Building a More Prosperous and Just Canada

Tuesday, March 16, 2010

by Jean-Marc Mangin, Executive Director

Photo courtesy of Ian Muttoo on Flickr

Who are we? Where are we going? How should we get there? How will we transform along the way?  These are the existential questions that continue to preoccupy much of the inquiry done by social scientists, humanists and artists around the world. These were also the key questions for about 200 participants at the 150! Canada Conference at the National Arts Centre in Ottawa on March 11-12th.  This gathering was the first big public meeting to begin planning the 150th anniversary of Confederation in 2017.  The stimulating discussions among artists, business leaders, social innovators, academics, public servants and youth clearly demonstrated that 2017 must be more than a big patriotic party: 2017 is an opportunity for renewal, reconciliation, inclusion and celebration of our diversity as a means to represent and to achieve a more just society.

1967 was an important year for Canada.  As described by Helen Davis in the only scholarly work about the Centennial Year, The Politics of Participation, this coming of age contributed to the breaking down of barriers, to the forging of new definitions of who we are, which led to a rights revolution that culminated with the Charter, and to the creation and strengthening institutions and programs, which expanded the space for telling our stories to ourselves and to the world. In the process, we became a more inclusive and more global nation. In Davis’ understated style, “the soul of Canada grew a little.”

However, Canadians face major challenges. The social and cultural reality for many Canadians is one of poverty, uncertainty and fear. Our elderly, our young, our native population and new Canadians all have pressing needs that we cannot forget. Our prosperity is at risk with too little innovation and too much self congratulation: in the words on one participant, Canada could become “fat, dumb and happy” and miss the transformation to the economy of the future.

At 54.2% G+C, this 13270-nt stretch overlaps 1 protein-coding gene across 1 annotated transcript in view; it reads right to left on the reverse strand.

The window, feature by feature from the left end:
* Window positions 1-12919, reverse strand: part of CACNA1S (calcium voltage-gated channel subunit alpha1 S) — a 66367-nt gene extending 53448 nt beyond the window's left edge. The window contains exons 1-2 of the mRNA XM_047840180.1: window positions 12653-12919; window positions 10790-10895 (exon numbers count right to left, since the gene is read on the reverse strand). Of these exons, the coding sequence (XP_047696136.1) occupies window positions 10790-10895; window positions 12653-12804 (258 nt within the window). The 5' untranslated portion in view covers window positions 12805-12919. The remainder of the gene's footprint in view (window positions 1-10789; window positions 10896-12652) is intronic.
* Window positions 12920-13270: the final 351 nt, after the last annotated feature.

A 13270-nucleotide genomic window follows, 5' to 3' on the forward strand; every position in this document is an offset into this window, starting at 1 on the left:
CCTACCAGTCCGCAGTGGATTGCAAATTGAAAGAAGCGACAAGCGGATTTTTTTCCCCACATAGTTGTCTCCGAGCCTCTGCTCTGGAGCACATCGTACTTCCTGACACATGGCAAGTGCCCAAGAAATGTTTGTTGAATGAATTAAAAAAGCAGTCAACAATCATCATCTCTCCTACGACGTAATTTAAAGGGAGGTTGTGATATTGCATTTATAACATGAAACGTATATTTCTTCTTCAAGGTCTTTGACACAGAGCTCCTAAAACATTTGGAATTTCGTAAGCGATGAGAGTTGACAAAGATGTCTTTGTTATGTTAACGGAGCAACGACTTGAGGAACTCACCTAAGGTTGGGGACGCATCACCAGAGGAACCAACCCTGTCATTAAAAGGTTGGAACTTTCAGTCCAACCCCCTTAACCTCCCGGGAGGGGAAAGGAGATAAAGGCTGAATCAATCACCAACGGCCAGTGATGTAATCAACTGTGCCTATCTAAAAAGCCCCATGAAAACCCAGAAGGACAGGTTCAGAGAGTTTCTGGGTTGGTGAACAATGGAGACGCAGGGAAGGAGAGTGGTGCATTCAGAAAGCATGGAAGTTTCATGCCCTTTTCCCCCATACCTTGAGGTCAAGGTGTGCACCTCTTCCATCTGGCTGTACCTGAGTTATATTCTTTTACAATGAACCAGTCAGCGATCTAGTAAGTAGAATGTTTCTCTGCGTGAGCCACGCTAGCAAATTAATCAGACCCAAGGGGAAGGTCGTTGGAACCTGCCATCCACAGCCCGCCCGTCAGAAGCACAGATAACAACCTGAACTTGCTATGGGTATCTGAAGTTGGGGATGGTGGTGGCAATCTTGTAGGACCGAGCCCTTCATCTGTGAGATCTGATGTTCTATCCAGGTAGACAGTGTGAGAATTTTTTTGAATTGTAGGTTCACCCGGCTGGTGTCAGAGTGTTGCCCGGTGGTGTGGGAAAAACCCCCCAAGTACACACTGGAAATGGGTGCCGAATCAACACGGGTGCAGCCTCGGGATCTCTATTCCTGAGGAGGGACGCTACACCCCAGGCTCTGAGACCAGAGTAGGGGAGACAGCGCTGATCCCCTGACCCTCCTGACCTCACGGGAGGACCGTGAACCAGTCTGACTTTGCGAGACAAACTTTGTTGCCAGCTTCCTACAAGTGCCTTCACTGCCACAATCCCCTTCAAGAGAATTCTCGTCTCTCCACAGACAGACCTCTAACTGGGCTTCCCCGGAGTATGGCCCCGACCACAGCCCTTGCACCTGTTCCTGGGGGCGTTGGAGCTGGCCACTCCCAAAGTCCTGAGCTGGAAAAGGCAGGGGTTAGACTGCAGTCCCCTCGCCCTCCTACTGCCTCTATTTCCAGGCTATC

2017 gives Canadians the opportunity to tackle these challenges and, once again, to redefine ourselves as a nation and to live up to our values. The consensus of the 2-day discussions was that the country as a whole must drive the discussion of what 2017 should be about.

According to an Environics poll released at the conference, the most popular idea for a 2017 legacy was a new scholarship program (51%), followed by new improved infrastructure, notably public transit (34%).

Two comments moved participants to tears.  Danny Graham, speaking on the importance of authenticity, finished his talk by reading the poem he wished that he had read when he became leader of the Liberal Party in Nova Scotia. Peter Dinsdale spoke on the ethical urgency of restoring collaborative relationships with First Nations and stated that Canada cannot fulfill its potential as a great nation if it fails to do so. This is a recurring theme in John Raston Saul’s A Fair Nation, but Dinsdale, the Executive Director of the National Association of Friendship Centres, was able to make the same argument in a few minutes with a generosity in spirit and humanity, which was truly moving.

A report of the proceedings will be submitted to the Federal Government. An Act of Parliament is under preparation and a 150th Commission will probably be established in the coming 12 to 24 months. However, many of the participants will continue to stay in touch and to formulate ideas and proposals and to take action whenever possible in shaping this new Canada.

The social sciences and humanity community has much to contribute to these efforts of memory, inclusion and social innovation. Several researchers and artists were active participants at this conference. As a community, we need to become even more “plugged in” and relevant. The Federation Secretariat will provide its members with opportunities and information to do so.

On a personal note, this is my first blog as Executive Director of the Federation. I intend to support the Board and the membership in bringing research into public life and public policy. Do not hesitate to contact me with your suggestions and ideas on how the Federation can effectively contribute to the public good.



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